Calls mount for probe into alleged U.S. involvement in Nord Stream blasts

(Xinhua) 08:34, February 23, 2023

This aerial photo released by the Danish Ministry of Defense on Sept. 27, 2022 shows the Nord Stream gas pipeline leak site. (Danish Defense Ministry/Handout via Xinhua)

A leading European analyst told Xinhua on Tuesday potential proof of U.S. involvement would impact the way each side of the Ukraine crisis is viewed internationally.

ROME, Feb. 22 (Xinhua) -- Three European countries looking into the details surrounding last September's Nord Stream pipelines explosion said on Tuesday they are not sure when their probes will be complete, even as allegations swirl that the United States may have been responsible for the underwater blast.

A leading European analyst told Xinhua on Tuesday potential proof of U.S. involvement would impact the way each side of the Ukraine crisis is viewed internationally.

Davide Tabarelli, a professor of industrial engineering at the University of Bologna and president of Nomisma Energia, an energy research consultancy, said rumors of possible U.S. sabotage were out even earlier than the latest debate.

"We have heard rumors of a possible involvement by the United States for several weeks, well before the latest accusations," Tabarelli told Xinhua.

Aerial photo provided by the Swedish Coast Guard on Sept. 28, 2022 shows a gas leak on the Nord Stream 1 pipeline. (The Swedish Coast Guard/Handout via Xinhua)

The Nord Stream pipelines, which transported natural gas from Russia to European markets via Germany, were severely damaged last September after blasts in the Baltic Sea.

One pipeline, Nord Stream 1, was in operation at the time of the explosion and Nord Stream 2, though had not been operational, was filled with gas.

Recent allegations from Pulitzer Prize-winning U.S. journalist Seymour Hersh and others said that the attack had been carried out by divers from the U.S. Navy.

Hersh, who has pledged to share more information from his investigation soon, said explosives were planted during exercises involving countries allied within the North Atlantic Treaty Organization (NATO) around three months prior to the blast and only detonated in September.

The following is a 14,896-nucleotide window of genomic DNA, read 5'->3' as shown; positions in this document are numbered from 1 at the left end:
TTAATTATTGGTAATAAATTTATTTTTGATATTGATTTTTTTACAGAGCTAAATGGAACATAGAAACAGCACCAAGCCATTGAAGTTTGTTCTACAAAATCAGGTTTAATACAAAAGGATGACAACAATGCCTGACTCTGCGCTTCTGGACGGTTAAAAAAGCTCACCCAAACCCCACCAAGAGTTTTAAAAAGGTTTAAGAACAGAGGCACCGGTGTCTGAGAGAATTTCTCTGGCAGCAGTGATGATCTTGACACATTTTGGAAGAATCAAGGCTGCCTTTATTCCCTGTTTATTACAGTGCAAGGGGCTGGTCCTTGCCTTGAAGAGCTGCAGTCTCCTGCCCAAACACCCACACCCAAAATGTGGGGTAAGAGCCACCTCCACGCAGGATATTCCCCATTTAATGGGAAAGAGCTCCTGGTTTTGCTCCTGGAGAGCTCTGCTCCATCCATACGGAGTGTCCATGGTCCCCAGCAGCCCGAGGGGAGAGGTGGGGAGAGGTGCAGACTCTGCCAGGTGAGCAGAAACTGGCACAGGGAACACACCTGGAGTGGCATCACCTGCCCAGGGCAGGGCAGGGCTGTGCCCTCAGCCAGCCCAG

This photo taken on Jan. 20, 2023 shows the White House in Washington, D.C., the United States. (Xinhua/Liu Jie)

U.S. National Security Council Spokesman John Kirby on Monday dismissed allegations of U.S. involvement in the explosions.

Russia requested that the United Nations (UN) Security Council call for an international investigation into the explosion. On Tuesday, the Security Council heatedly debated Russia's request for a UN-led inquiry into the incident.

An investigation by the UN Security Council into the explosions that blew up the Nord Stream natural gas pipelines in September 2022 is a high global priority, said Jeffrey Sachs, a world-renowned economist, on Tuesday.

"The destruction of the Nord Stream pipelines on Sept. 26, 2022, constitutes an act of international terrorism and represents a threat to the peace," Sachs told the Security Council in a briefing.

Photo taken on April 28, 2022 shows the office of Russia's energy giant Gazprom in Moscow, Russia. (Photo by Alexander Zemlianichenko Jr/Xinhua)

China supports speeding up the investigation into the Nord Stream explosions so as to swiftly find out the truth, Foreign Ministry Spokesperson Wang Wenbin said on Wednesday. Noting the Nord Stream gas pipelines are major transboundary infrastructure and energy transportation arteries, Wang said the explosions had a major negative impact on the global energy market and the ecological environment.

In a joint letter to the Security Council, Denmark, Sweden and Germany -- the three countries closest geographically to the part of the Baltic Sea where the explosions took place -- said that their investigations were ongoing and that it was unclear when they would conclude.

Noting the "consequences as concerns greenhouse gas emissions are substantial and worrisome," the letter reiterated that "deliberate acts, such as those committed against the Nord Stream pipelines, are unacceptable, endanger international security and give cause for our deep concern."

This aerial photo provided by the Swedish Coast Guard on Sept. 28, 2022 shows the fourth leak on Nord Stream 2 pipeline in Sweden's exclusive economic zone. (The Swedish Coast Guard/Handout via Xinhua)

Croatian security expert Mirko Vukobratovic told Xinhua on Tuesday that the alleged involvement of the U.S. Navy in the September 2022 Nord Stream explosions, is "not impossible" because the United States has benefited the most from the incident. 

(Web editor: Zhong Wenxing, Liang Jun)


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